May 5, 1998 |
A global lack of willpower was to blame for the failure to prevent Rwanda's 1994 genocide, Kofi Annan, the United Nations secretary-general, acknowledged Monday. But he said he had no personal regrets for decisions he made as then-head of U.N. peacekeeping.
February 26, 1998 |
U.N. peacekeepers could have saved hundreds of thousands of lives during the 1994 genocide in Rwanda if world leaders had responded to pleas for 50,000 troops and more equipment, the U.N. force's commander at the time, Canadian Gen. Romeo Dallaire, told the International Criminal Tribunal for Rwanda, convened in the northeastern Tanzanian town of Arusha. It was not the United Nations but world leaders who were to blame, Dallaire said.
December 13, 1997 |
While the government is downplaying a deadly surge in rebel violence in northwestern Rwanda, concerns are rising over this country's stability and the failure of the Rwandan army to quell a slow-burning conflict that some observers fear could explode into ethnic war. Rwandan officials say they take the rebel Hutus' killing sprees seriously, but they insist that the individuals involved are not organized and are devoid of any political objective.
December 6, 1997 |
An estimated 500,000 lives might have been saved in Rwanda if the U.N. had rushed 5,000 peacekeeping troops to that nation in 1994, a prominent international group has concluded in a sweeping report calling on nations to intensify their efforts to defuse murderous conflicts before they storm out of control.
September 25, 1997 |
A Belgian legislative commission investigating the 1994 genocide in Rwanda is weighing strong evidence that U.N. peacekeepers in the Central African country could have prevented or at least hindered the extermination campaign but were thwarted by superiors at the world body's headquarters in New York. A key document in the panel's investigation, according to a Belgian senator who is a member, is an urgent fax sent by the head of the U.N. peacekeeping force in Rwanda at the time, Canadian Maj.
February 13, 1997 |
Mismanagement in the administration of an international court set up by the U.N. to prosecute war criminals in Rwanda has hampered the investigation of the 1994 genocide there, a report released Wednesday said. The U.N. inspector general uncovered faulty accounting practices, hiring of unqualified applicants, widespread disregard of U.N. regulations and feuding among top officials at the tribunal's administrative headquarters in Arusha, Tanzania. It also cited neglect of the problems by U.N.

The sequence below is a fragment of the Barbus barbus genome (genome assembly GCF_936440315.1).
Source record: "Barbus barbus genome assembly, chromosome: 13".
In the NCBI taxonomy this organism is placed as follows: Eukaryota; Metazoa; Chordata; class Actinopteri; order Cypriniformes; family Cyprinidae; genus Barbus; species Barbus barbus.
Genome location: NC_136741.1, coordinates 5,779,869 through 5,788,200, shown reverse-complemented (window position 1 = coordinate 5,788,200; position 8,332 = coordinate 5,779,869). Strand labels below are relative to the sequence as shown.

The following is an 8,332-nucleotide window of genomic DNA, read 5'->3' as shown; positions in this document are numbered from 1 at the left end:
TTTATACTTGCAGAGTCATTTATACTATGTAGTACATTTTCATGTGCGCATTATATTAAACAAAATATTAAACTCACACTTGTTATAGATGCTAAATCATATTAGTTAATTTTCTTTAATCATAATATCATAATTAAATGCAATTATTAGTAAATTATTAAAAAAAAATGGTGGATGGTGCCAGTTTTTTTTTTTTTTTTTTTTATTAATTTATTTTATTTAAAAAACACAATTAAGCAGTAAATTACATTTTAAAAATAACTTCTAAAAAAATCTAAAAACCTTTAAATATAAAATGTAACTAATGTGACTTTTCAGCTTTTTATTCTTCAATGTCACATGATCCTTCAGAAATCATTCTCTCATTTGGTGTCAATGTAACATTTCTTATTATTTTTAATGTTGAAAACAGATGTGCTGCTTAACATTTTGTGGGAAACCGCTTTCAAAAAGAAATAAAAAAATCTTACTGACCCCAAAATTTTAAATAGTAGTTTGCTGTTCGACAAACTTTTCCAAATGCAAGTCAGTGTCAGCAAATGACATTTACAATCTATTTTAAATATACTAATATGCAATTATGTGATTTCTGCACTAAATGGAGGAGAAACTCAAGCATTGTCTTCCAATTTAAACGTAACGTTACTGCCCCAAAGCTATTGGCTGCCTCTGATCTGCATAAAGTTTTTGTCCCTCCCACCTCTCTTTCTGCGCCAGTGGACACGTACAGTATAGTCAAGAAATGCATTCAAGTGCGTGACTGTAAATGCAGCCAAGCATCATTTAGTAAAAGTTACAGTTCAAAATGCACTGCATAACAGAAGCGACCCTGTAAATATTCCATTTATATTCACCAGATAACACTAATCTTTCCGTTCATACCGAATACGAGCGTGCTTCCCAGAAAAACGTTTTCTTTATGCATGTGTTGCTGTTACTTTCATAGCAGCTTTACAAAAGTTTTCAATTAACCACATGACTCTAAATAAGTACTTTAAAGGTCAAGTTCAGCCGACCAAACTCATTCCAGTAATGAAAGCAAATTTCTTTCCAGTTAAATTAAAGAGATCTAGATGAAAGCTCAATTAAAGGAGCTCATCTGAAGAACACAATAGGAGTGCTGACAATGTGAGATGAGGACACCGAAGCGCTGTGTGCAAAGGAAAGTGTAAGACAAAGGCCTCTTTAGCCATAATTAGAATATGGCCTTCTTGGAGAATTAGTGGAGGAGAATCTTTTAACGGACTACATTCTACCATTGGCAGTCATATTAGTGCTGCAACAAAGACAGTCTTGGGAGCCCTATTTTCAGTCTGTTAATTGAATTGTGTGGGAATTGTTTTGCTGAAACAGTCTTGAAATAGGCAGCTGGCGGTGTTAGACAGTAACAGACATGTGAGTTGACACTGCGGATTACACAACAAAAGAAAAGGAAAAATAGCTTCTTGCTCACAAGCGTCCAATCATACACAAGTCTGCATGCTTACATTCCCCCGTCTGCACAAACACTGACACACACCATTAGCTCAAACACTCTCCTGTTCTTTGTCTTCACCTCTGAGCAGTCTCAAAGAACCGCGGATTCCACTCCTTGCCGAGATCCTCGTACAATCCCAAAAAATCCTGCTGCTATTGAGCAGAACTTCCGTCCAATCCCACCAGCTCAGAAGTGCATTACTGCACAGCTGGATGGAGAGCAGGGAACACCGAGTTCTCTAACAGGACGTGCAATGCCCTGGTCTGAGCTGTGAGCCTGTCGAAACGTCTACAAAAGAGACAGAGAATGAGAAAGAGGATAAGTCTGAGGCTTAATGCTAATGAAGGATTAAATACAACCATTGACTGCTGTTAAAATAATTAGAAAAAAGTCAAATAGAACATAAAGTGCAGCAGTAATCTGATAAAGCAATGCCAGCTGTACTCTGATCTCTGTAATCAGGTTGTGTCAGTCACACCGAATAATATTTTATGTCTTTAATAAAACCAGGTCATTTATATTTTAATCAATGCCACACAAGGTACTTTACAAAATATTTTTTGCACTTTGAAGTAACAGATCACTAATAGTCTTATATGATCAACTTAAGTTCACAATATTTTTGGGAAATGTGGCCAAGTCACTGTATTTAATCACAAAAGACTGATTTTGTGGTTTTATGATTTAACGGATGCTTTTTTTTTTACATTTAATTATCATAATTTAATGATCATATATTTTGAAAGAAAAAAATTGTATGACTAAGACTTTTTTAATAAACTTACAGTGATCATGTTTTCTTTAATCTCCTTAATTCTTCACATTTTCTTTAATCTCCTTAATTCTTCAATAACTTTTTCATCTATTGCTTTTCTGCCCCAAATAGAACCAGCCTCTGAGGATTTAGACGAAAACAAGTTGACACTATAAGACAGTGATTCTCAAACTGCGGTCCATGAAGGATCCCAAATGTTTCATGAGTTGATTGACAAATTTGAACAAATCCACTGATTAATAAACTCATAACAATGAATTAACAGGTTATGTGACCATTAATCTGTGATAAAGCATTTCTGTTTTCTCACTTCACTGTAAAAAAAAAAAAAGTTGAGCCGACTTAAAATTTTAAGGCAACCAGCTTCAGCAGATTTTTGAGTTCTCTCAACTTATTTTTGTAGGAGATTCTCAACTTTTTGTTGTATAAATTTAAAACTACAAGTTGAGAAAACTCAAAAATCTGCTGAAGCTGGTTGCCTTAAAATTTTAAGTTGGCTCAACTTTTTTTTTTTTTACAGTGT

February 7, 1997 |
Senior United Nations and other international aid officials meeting here Thursday suddenly froze in stunned silence when a U.N. security officer angrily accosted others at the table. "How many bodies do you want?" he said emotionally. "We're soft targets! And we make headlines." The outburst highlighted the anguished debate that has erupted here over the role and responsibilities of international aid workers. At issue is whether Rwanda suddenly has become too dangerous for the U.N.
February 6, 1997 |
Citing a deadly surge of attacks on humanitarian aid groups, the United Nations withdrew hundreds of expatriate and Rwandan relief workers from western Rwanda in armed convoys Wednesday and sharply curtailed operations in the rest of this increasingly tense country. The emergency pullout from four provinces followed the brutal ambush Tuesday of five U.N.
February 5, 1997 |
Gunmen ambushed a U.N. human rights team in a Hutu stronghold in southwestern Rwanda, killing five people in the third attack on international aid workers in recent weeks. Two human rights monitors, a Briton and a Cambodian, and two Rwandan local employees were killed immediately. A fifth man, also a Rwandan, was shot in the stomach and died after he underwent surgery. In Geneva, U.N.
January 29, 1997 |
The Algerian diplomat appointed as the U.N.'s special envoy to Zaire, Burundi and Rwanda said Tuesday that it may take a huge injection of Western aid--a "mini-Marshall Plan"--to halt the spiral of violence in the war-ravaged Central African nations. Mohamed Sahnoun will go to Africa next week to try to halt the bloodshed, which includes a civil war in Zaire and a cycle of attacks and reprisals by ethnic Hutus and Tutsis in Rwanda and Burundi.